ArtsAutosBooksBusinessEducationEntertainmentFamilyFashionFoodGamesGenderHealthHolidaysHomeHubPagesPersonal FinancePetsPoliticsReligionSportsTechnologyTravel

Playing with Mixed Emotions

Updated on May 16, 2013
Playing with Mixed Emotions
Playing with Mixed Emotions | Source

It has been a continual and consistent failing of thespian Thor Hambone’s entire stage and screen career: the inability to act with anything other than maddeningly misappropriate mixed emotions.

Here we see T.H. trying to complete the final scene of the Broadway premier of one of Will Shakespeare’s greatest and most dependably dreary downer tragedies. As the production proceeds, the entire cast and backstage staff are asking themselves: Can Thor just stick with the program, and finish his depressing final soliloquy on a suitably somber note, then slowly shuffle offstage as the lights go down?

No. Of course not.

It appears that the effervescent court jester in him is compelled to bring the audience back from the brink of something ponderous and fateful and fraught with death and rueful meaning, with a last-minute lighthearted lunge, that gaping goofy grin and a whimsical hand-waggle!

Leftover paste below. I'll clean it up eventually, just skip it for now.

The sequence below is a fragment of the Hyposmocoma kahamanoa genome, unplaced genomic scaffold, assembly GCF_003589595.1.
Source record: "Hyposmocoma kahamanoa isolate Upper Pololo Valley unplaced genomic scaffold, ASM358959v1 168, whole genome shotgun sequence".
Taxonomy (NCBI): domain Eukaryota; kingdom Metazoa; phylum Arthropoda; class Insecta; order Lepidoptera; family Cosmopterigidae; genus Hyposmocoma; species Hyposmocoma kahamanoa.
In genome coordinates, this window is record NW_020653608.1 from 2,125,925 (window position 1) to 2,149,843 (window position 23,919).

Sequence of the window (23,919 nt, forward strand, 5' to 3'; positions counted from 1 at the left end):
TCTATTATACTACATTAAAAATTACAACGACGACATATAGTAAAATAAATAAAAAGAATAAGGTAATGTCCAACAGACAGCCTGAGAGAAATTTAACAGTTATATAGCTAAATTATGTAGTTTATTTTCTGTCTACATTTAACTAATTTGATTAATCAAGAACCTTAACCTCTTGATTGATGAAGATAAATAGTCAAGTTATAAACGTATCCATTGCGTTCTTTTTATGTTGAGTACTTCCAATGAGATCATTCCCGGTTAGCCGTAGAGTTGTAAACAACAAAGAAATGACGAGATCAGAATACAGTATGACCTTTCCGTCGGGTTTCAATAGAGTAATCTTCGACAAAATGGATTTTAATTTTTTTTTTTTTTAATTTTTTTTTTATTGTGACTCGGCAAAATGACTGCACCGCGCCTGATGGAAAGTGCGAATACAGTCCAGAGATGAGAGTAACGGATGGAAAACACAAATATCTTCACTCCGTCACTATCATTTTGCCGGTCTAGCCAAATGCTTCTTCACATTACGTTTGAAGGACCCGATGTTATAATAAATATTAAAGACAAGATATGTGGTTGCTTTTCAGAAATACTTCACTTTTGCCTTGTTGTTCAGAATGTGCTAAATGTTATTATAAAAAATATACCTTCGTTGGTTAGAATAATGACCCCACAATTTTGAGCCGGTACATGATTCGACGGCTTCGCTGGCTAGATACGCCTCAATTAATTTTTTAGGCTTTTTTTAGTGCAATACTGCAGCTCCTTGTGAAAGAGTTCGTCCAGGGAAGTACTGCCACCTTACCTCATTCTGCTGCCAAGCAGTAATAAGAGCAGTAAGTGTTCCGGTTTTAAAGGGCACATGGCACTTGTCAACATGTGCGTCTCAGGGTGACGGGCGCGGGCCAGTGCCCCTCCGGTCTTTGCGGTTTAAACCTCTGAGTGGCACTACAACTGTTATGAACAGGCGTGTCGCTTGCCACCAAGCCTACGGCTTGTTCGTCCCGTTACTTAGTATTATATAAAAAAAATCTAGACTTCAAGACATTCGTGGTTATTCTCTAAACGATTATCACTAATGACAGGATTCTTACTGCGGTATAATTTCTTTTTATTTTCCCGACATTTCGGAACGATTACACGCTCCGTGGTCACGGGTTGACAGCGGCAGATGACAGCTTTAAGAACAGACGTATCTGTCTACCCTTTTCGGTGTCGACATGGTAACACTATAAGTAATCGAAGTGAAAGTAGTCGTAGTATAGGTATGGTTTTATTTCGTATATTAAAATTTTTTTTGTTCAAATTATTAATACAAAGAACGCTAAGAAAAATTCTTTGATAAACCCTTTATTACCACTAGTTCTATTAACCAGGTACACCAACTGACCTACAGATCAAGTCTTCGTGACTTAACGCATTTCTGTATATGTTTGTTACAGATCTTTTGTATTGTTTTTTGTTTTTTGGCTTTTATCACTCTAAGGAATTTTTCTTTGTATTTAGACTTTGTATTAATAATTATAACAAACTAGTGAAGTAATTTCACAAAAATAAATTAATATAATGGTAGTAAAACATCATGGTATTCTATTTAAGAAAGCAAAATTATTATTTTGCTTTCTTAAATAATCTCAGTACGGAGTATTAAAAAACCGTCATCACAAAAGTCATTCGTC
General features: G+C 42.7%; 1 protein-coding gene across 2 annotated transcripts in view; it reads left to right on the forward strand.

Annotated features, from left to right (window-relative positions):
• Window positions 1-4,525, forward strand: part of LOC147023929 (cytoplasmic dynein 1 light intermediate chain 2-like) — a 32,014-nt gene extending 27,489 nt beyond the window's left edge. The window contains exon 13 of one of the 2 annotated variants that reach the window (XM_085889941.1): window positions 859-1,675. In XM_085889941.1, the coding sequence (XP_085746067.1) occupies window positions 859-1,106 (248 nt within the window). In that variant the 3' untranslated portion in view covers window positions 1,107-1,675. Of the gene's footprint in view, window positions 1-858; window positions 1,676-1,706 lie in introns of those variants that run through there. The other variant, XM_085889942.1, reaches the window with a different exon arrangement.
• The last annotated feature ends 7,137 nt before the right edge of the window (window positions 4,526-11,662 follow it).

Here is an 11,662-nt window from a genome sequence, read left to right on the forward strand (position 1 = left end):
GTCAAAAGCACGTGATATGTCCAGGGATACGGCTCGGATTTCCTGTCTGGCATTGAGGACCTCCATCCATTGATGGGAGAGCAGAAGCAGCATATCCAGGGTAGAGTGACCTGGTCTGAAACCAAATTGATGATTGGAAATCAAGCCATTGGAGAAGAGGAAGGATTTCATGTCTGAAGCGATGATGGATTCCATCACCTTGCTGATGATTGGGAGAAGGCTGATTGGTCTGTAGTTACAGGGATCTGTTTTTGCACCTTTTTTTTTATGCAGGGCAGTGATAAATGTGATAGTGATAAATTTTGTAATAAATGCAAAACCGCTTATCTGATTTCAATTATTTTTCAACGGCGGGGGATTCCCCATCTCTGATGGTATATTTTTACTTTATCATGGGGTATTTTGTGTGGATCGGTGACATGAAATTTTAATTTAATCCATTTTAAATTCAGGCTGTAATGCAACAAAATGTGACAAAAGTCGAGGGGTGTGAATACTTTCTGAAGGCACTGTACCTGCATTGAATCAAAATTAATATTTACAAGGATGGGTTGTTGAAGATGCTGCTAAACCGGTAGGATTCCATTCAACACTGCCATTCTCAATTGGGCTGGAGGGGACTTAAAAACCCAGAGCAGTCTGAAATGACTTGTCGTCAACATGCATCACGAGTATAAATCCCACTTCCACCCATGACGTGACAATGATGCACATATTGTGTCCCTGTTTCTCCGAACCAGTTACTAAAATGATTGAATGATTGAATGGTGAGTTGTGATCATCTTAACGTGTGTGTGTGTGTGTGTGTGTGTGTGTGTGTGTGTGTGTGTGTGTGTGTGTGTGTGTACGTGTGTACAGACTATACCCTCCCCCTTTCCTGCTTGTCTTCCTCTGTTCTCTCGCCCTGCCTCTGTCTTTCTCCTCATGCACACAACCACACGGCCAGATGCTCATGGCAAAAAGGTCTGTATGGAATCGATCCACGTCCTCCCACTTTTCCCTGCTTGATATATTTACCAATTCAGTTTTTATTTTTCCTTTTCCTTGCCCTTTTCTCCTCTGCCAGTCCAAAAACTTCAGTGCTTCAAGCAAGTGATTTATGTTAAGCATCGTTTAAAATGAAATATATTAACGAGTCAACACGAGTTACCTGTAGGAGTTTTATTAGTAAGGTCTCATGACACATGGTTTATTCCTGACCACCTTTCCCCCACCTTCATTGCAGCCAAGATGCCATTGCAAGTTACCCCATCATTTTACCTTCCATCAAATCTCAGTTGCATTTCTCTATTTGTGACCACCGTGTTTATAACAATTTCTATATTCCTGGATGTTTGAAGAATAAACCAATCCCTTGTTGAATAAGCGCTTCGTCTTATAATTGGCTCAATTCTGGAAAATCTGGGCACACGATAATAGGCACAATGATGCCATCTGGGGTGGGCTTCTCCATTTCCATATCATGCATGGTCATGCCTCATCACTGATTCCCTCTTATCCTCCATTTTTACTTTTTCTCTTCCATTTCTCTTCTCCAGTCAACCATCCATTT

When will this clown (pun earned and intended) ever learn?

This is the same sort of denouement that got Mr. Hambone expelled just six weeks ago from the cast of that phenomenally popular television reality show, “Why Do I go Out in Public in Such Sleazy, Grubby, Ridiculous and Embarrassing Garb?” Thor’s job as lead host on the show was simple enough: just fill in the spaces between the video clips of horrific hillbilly fashion faux-pas with mindless chit-chat, winks, nods, smirks, patently forced laughter, and the occasional suggestive wisecrack.

But, no. Thor somehow construed that a crash-course in angst-driven Method acting was called for. He would step all over the audience laughter with some ill-timed raving rant about the pain of being adopted from an insane asylum by an alcoholic werewolf and his murderous carny wife (all fictional and scripted, of course). He once interrupted a boffo scene of an obese woman venturing to a discount store in her barely-there SpongeBob underwear with an extended riff on lighting a cigarette just like a drunken Marlon Brando. Needless to say, the producers were not happy.

The seeds of Thor Hambone’s discordant nature were apparently sown long ago, in his seemingly average and ordinary childhood on the dusty streets of Enid, Oklahoma. There, young Thor would set up a corner lemonade stand that instead dispensed vodka (the lad made quite a killing that summer). He’d enter the Middle School Christmas pageant dressed as the Easter Bunny. He once congratulated a close boyhood chum on being caught masturbating by his mom. Thor would snicker at funerals and cry at birthday parties. His gift to Grandpa on his 80th was a jack-in-the-box. His dream of starring in the lead role of his high school’s musical production of Oklahoma! was foiled when he kept showing up at successive rehearsals as Don Corleone and Luke Skywalker and Fonzie.